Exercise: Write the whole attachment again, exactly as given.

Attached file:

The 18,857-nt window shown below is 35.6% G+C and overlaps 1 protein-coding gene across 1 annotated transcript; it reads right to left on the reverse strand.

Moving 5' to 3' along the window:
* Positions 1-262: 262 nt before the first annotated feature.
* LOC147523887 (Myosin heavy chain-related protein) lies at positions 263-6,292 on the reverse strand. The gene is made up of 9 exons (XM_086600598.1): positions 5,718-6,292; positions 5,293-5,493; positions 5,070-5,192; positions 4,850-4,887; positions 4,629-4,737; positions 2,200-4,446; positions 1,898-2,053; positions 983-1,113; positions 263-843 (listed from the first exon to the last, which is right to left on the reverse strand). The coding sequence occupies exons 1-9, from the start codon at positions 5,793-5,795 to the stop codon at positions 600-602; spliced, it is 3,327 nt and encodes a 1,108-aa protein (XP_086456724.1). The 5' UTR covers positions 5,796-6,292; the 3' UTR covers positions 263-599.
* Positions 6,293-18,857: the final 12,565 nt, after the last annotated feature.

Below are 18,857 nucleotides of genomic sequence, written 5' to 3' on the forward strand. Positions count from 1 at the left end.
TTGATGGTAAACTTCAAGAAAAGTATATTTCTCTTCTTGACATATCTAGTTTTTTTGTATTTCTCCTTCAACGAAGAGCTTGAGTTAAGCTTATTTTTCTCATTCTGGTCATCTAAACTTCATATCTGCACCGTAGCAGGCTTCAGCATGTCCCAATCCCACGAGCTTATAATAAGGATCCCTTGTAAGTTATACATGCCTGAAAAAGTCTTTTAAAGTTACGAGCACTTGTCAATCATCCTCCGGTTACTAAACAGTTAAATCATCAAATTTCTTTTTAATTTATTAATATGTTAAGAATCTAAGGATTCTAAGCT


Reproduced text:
The 18,857-nt window shown below is 35.6% G+C and overlaps 1 protein-coding gene across 1 annotated transcript; it reads right to left on the reverse strand.

Moving 5' to 3' along the window:
* Positions 1-262: 262 nt before the first annotated feature.
* LOC147523887 (Myosin heavy chain-related protein) lies at positions 263-6,292 on the reverse strand. The gene is made up of 9 exons (XM_086600598.1): positions 5,718-6,292; positions 5,293-5,493; positions 5,070-5,192; positions 4,850-4,887; positions 4,629-4,737; positions 2,200-4,446; positions 1,898-2,053; positions 983-1,113; positions 263-843 (listed from the first exon to the last, which is right to left on the reverse strand). The coding sequence occupies exons 1-9, from the start codon at positions 5,793-5,795 to the stop codon at positions 600-602; spliced, it is 3,327 nt and encodes a 1,108-aa protein (XP_086456724.1). The 5' UTR covers positions 5,796-6,292; the 3' UTR covers positions 263-599.
* Positions 6,293-18,857: the final 12,565 nt, after the last annotated feature.

Below are 18,857 nucleotides of genomic sequence, written 5' to 3' on the forward strand. Positions count from 1 at the left end.
TTGATGGTAAACTTCAAGAAAAGTATATTTCTCTTCTTGACATATCTAGTTTTTTTGTATTTCTCCTTCAACGAAGAGCTTGAGTTAAGCTTATTTTTCTCATTCTGGTCATCTAAACTTCATATCTGCACCGTAGCAGGCTTCAGCATGTCCCAATCCCACGAGCTTATAATAAGGATCCCTTGTAAGTTATACATGCCTGAAAAAGTCTTTTAAAGTTACGAGCACTTGTCAATCATCCTCCGGTTACTAAACAGTTAAATCATCAAATTTCTTTTTAATTTATTAATATGTTAAGAATCTAAGGATTCTAAGCT